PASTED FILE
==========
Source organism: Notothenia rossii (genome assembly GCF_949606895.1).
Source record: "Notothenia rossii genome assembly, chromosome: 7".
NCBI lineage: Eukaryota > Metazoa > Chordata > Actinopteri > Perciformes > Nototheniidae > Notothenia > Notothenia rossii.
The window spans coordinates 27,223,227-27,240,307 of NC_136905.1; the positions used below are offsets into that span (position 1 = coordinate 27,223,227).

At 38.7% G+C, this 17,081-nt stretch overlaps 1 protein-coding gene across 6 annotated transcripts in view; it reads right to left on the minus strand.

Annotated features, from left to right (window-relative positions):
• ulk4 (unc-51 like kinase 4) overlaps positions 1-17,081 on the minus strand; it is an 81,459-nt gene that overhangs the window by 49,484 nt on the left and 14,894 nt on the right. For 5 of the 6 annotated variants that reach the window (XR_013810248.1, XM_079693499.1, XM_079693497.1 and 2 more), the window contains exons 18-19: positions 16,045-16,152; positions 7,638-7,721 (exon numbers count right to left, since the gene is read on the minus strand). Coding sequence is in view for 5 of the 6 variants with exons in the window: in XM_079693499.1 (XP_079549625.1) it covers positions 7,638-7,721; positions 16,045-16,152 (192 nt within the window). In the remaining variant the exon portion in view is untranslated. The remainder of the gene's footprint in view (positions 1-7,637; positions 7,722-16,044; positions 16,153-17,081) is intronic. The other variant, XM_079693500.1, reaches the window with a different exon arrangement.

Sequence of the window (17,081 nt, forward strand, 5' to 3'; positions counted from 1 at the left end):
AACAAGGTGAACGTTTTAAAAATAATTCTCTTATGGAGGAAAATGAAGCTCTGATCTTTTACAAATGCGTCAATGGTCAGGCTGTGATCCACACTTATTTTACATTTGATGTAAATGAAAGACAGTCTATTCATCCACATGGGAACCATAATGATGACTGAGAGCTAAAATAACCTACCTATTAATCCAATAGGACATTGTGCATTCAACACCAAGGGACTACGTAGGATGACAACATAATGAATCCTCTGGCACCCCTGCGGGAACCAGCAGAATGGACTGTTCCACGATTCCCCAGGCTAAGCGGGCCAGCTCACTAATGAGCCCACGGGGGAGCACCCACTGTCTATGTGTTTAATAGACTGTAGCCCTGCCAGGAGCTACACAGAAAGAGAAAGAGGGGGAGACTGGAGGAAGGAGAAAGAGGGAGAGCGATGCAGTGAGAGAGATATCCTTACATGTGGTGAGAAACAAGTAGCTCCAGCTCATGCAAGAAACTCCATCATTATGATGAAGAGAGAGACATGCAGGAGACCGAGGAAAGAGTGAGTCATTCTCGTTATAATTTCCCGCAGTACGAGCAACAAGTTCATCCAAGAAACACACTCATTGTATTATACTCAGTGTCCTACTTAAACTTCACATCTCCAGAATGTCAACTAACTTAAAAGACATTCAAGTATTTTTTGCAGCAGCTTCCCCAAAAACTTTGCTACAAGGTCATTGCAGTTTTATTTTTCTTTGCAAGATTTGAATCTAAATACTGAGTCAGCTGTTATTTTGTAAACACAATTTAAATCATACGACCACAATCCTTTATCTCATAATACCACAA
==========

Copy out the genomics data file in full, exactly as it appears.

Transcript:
Source organism: Notothenia rossii (genome assembly GCF_949606895.1).
Source record: "Notothenia rossii genome assembly, chromosome: 7".
NCBI lineage: Eukaryota > Metazoa > Chordata > Actinopteri > Perciformes > Nototheniidae > Notothenia > Notothenia rossii.
The window spans coordinates 27,223,227-27,240,307 of NC_136905.1; the positions used below are offsets into that span (position 1 = coordinate 27,223,227).

At 38.7% G+C, this 17,081-nt stretch overlaps 1 protein-coding gene across 6 annotated transcripts in view; it reads right to left on the minus strand.

Annotated features, from left to right (window-relative positions):
• ulk4 (unc-51 like kinase 4) overlaps positions 1-17,081 on the minus strand; it is an 81,459-nt gene that overhangs the window by 49,484 nt on the left and 14,894 nt on the right. For 5 of the 6 annotated variants that reach the window (XR_013810248.1, XM_079693499.1, XM_079693497.1 and 2 more), the window contains exons 18-19: positions 16,045-16,152; positions 7,638-7,721 (exon numbers count right to left, since the gene is read on the minus strand). Coding sequence is in view for 5 of the 6 variants with exons in the window: in XM_079693499.1 (XP_079549625.1) it covers positions 7,638-7,721; positions 16,045-16,152 (192 nt within the window). In the remaining variant the exon portion in view is untranslated. The remainder of the gene's footprint in view (positions 1-7,637; positions 7,722-16,044; positions 16,153-17,081) is intronic. The other variant, XM_079693500.1, reaches the window with a different exon arrangement.

Sequence of the window (17,081 nt, forward strand, 5' to 3'; positions counted from 1 at the left end):
AACAAGGTGAACGTTTTAAAAATAATTCTCTTATGGAGGAAAATGAAGCTCTGATCTTTTACAAATGCGTCAATGGTCAGGCTGTGATCCACACTTATTTTACATTTGATGTAAATGAAAGACAGTCTATTCATCCACATGGGAACCATAATGATGACTGAGAGCTAAAATAACCTACCTATTAATCCAATAGGACATTGTGCATTCAACACCAAGGGACTACGTAGGATGACAACATAATGAATCCTCTGGCACCCCTGCGGGAACCAGCAGAATGGACTGTTCCACGATTCCCCAGGCTAAGCGGGCCAGCTCACTAATGAGCCCACGGGGGAGCACCCACTGTCTATGTGTTTAATAGACTGTAGCCCTGCCAGGAGCTACACAGAAAGAGAAAGAGGGGGAGACTGGAGGAAGGAGAAAGAGGGAGAGCGATGCAGTGAGAGAGATATCCTTACATGTGGTGAGAAACAAGTAGCTCCAGCTCATGCAAGAAACTCCATCATTATGATGAAGAGAGAGACATGCAGGAGACCGAGGAAAGAGTGAGTCATTCTCGTTATAATTTCCCGCAGTACGAGCAACAAGTTCATCCAAGAAACACACTCATTGTATTATACTCAGTGTCCTACTTAAACTTCACATCTCCAGAATGTCAACTAACTTAAAAGACATTCAAGTATTTTTTGCAGCAGCTTCCCCAAAAACTTTGCTACAAGGTCATTGCAGTTTTATTTTTCTTTGCAAGATTTGAATCTAAATACTGAGTCAGCTGTTATTTTGTAAACACAATTTAAATCATACGACCACAATCCTTTATCTCATAATACCACAA